Where is the Next Innovation in Photographic Software Likely to Originate?

May 16, 2013

In my last two posts I’ve argued that Adobe Photoshop is a mature product that isn’t likely to see many new and radical innovations in the future. The most radical innovation coming from Adobe in the last few years was probably Lightroom in 2006/7. This is not surprising.  Large, established players in an industry tend to protect their turf and this often precludes thinking ‘outside the box.’ New innovations alter the shape of markets and industries to the detriment of existing players. The Austrian economist, Joseph Schumpeter, famously called this process “creative destruction.”

So if not Adobe, whom? To be honest, if I knew the exact answer, I’d be rich. But alas, that is not the case. Nevertheless, we can look at typical trends and get some clues. Two potentials quickly emerge as answers to the question. The first contender is a smaller player in the industry that creates a disruptive and lower-priced product that eventually surpasses the needs for all but the most demanding users. Think Nik, Topaz. The products of these companies mostly add functionality to Photoshop/Lightroom, but they might evolve into more full-featured independent players in the future. Now that Nik has been acquired by Google, the firm certainly has the resources to emerge as a leading player in the industry (if Google invests in the company).  Clayton Christensen calls this process “disruptive innovation.” This is the process where products with lesser features and performance, but “good enough” performance for the masses, creep up the product chain until they become dominant players. Cell phone companies, although large organizations, also fit into the model of small players in this industry. Cell phones are making good progress with content aware issues.  Samsung’s recent advertising of it’s eraser shot feature is a good example.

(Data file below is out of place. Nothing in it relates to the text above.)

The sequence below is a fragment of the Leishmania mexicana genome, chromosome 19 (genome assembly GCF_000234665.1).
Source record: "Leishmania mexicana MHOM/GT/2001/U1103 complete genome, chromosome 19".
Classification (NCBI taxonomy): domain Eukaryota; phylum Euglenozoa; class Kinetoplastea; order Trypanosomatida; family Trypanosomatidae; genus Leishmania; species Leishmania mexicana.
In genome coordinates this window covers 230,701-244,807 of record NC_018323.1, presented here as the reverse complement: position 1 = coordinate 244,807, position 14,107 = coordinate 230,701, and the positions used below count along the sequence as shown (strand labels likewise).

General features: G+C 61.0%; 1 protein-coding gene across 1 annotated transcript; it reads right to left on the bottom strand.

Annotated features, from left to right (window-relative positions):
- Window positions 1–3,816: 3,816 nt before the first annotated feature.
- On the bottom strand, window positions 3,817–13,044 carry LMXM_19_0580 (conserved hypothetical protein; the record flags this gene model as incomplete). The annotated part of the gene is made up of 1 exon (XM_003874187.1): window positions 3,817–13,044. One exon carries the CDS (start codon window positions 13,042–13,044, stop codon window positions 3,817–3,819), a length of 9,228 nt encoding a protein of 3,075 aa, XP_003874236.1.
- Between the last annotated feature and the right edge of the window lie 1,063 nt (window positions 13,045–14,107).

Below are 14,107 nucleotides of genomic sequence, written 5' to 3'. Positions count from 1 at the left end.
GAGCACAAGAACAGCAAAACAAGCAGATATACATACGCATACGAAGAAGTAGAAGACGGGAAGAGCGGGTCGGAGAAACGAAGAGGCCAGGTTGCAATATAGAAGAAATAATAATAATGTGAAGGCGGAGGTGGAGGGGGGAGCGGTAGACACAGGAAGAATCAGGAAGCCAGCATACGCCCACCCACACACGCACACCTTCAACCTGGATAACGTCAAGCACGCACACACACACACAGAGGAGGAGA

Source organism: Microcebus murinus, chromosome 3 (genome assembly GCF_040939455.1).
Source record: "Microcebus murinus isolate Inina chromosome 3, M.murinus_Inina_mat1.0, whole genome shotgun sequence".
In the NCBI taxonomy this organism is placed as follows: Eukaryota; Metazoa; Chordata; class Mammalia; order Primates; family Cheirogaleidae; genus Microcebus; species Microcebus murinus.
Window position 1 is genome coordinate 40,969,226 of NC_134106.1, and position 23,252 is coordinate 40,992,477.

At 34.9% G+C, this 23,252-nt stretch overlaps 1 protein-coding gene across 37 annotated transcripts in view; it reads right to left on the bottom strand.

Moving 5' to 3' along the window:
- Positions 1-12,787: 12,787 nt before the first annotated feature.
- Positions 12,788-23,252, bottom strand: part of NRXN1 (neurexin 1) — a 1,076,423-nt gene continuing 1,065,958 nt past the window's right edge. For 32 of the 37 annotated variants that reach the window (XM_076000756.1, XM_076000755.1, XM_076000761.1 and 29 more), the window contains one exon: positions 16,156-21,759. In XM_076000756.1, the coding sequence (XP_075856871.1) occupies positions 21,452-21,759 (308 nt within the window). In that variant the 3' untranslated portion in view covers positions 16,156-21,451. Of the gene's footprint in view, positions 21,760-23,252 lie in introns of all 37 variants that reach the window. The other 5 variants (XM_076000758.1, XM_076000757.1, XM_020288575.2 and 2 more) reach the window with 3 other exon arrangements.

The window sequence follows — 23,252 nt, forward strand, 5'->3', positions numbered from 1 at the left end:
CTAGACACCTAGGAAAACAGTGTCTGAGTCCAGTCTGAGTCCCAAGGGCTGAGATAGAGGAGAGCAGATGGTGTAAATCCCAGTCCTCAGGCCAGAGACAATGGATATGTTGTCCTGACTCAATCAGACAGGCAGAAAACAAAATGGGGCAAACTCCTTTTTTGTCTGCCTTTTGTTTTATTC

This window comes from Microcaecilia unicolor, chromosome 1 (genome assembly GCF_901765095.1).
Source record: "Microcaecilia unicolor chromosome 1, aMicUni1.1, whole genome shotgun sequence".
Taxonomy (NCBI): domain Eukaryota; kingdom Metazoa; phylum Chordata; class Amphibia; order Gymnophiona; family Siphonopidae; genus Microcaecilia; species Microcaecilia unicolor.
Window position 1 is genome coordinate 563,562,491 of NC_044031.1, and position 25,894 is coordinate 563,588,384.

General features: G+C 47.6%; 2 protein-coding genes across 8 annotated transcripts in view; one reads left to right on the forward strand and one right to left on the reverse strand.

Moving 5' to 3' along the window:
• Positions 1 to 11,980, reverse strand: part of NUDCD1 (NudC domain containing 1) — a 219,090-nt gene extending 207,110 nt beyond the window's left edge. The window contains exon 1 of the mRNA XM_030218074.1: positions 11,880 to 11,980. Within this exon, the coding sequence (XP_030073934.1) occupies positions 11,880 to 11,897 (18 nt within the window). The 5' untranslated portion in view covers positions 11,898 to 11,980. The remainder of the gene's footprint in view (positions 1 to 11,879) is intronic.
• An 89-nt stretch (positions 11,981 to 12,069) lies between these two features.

A second possibility for new products comes from lead users. Lead users are power users that develop new classes of products in an industry. The classic example of this comes from Eric von Hippel’s analysis of the development of the mountain bike in the 1970s. Large bicycle companies like Schwinn didn’t invent the mountain bike. A group of enthusiastic riders in Marin County, California did.  Only after the new market was created did the large companies enter the market.  Also, notice that the big players like Schwinn never really became a force in the mountain bike market. They were displaced by many newcomers. Admittedly, developing new photographic software takes a lot more resources than a mountain bike, but we also have completely new tools for collaboration today.

Academic research predicts that the average life expectancy for a S&P 500 firm will be 10 years in 2018. Think about how many large firms today were barely blips on a radar 10 years ago: Google, Facebook, Amazon, Netflix. On the flip side, look at some of the companies identified by Jim Collins in his 2001 best selling book Good to Great. Three of the eleven companies were: Circuit City (bankrupt in 2009), FNMA (bailed out by US Govt), and Wells Fargo (required a $25B bailout).

Hybrid products that blend still and motion pictures will likely be the future of the industry. The first company that gets this processing/interface right, will be the next Adobe  — and I’m betting it won’t be Adobe.

Additional Reading:

Schumpeter, Joseph. Capitalism, Socialism, and Democracy

von Hippel, Eric.  Democratizing Innovation

Collins, Jim.  Good to Great

Christensen, Clayton.  The Innovator’s Dilemma